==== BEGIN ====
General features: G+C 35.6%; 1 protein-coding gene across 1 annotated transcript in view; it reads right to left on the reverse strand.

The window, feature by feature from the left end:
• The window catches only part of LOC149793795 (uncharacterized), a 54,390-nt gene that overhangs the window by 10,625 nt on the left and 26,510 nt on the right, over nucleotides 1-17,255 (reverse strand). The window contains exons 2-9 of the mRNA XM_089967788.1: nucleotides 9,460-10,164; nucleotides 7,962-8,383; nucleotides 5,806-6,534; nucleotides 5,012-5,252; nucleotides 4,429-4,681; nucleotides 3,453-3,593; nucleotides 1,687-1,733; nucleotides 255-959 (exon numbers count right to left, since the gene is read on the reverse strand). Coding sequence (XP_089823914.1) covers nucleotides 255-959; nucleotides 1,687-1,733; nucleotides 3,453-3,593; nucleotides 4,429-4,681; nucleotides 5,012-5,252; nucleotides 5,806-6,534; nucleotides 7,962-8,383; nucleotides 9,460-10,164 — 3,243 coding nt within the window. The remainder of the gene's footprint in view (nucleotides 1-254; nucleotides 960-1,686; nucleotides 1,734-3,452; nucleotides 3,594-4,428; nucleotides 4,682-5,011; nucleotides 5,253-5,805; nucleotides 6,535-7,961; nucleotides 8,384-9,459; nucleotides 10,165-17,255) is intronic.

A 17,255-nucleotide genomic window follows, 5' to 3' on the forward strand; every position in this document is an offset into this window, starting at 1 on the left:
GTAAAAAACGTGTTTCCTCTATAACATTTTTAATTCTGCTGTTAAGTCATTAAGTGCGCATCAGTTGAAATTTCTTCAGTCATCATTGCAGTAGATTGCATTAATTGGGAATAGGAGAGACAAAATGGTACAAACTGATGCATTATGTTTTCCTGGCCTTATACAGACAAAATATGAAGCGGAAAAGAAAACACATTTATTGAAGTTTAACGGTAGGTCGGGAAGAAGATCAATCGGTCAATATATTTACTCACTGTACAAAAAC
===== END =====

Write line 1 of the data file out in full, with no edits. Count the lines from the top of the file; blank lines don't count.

General features: G+C 35.6%; 1 protein-coding gene across 1 annotated transcript in view; it reads right to left on the reverse strand.